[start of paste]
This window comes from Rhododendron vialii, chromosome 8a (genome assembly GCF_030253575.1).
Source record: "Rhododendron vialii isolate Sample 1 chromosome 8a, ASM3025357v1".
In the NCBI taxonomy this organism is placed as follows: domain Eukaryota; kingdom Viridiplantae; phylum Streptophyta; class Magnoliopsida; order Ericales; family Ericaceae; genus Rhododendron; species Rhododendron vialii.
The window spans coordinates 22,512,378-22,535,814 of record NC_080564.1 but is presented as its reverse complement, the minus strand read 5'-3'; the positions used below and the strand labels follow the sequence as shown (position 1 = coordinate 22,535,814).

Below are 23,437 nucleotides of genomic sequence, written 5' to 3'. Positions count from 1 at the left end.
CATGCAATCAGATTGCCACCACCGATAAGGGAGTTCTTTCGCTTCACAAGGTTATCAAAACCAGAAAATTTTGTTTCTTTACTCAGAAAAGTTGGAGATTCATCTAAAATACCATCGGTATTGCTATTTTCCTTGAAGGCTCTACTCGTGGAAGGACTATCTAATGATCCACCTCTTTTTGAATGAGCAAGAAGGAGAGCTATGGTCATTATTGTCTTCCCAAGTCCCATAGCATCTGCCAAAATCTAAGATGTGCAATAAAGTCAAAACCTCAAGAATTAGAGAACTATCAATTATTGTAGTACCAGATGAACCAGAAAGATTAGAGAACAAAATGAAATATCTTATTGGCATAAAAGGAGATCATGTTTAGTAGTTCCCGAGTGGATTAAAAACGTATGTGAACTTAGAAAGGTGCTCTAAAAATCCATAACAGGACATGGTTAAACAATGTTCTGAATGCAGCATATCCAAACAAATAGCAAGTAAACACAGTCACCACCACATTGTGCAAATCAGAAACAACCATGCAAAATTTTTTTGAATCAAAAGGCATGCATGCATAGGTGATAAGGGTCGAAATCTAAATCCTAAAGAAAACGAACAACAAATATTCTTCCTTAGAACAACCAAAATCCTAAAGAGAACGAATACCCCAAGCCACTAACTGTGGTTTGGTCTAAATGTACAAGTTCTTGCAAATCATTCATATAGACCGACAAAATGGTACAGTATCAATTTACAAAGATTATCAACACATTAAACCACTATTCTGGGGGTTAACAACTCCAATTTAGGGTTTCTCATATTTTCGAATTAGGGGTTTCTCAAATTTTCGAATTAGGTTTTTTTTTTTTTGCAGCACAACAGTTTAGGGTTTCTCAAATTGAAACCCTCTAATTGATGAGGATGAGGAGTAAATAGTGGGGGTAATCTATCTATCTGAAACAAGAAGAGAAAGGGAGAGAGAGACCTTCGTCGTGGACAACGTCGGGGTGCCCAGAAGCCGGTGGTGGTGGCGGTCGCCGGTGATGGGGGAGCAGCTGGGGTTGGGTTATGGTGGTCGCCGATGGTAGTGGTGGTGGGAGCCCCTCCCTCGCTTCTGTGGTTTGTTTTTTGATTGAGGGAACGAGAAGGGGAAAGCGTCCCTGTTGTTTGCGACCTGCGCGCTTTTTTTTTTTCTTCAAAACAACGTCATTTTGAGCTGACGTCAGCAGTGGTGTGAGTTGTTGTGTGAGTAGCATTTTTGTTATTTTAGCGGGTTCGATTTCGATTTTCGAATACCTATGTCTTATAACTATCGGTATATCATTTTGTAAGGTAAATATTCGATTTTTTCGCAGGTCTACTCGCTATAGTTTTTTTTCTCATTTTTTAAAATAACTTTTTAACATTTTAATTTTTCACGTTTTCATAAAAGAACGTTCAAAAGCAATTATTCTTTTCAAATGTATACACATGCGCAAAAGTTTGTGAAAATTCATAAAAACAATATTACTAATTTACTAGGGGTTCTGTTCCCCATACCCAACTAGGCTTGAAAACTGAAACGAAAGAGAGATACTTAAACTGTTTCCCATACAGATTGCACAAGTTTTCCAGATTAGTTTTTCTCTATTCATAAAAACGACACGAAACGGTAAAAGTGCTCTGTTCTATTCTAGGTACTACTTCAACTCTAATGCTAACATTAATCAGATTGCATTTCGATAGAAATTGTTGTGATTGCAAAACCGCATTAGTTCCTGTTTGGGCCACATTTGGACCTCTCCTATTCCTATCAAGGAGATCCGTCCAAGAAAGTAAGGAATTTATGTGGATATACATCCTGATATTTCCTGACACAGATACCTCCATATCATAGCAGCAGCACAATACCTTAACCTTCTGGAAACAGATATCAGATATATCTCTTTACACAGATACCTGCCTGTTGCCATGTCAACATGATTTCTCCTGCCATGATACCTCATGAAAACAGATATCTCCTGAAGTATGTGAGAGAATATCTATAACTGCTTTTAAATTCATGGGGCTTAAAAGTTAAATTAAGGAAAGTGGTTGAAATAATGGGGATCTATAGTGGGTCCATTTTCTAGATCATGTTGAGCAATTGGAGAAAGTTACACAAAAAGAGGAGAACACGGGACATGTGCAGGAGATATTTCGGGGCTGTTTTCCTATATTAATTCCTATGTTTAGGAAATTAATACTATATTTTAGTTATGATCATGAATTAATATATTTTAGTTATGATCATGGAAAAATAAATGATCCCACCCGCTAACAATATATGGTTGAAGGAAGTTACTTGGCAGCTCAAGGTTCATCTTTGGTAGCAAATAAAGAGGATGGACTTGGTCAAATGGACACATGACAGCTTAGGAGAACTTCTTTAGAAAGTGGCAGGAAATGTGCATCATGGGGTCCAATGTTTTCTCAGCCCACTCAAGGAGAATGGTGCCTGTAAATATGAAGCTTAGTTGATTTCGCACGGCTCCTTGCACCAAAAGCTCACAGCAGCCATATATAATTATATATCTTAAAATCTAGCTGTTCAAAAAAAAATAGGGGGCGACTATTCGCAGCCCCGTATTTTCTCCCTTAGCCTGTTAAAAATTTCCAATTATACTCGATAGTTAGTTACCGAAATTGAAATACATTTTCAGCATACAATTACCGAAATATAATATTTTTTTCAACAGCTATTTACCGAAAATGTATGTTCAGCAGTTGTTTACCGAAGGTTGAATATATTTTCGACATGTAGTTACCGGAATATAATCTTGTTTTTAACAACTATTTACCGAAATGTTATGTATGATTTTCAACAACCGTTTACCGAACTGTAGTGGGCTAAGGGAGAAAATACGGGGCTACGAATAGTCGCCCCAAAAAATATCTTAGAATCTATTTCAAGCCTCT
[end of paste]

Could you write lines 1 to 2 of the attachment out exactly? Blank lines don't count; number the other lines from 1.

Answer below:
This window comes from Rhododendron vialii, chromosome 8a (genome assembly GCF_030253575.1).
Source record: "Rhododendron vialii isolate Sample 1 chromosome 8a, ASM3025357v1".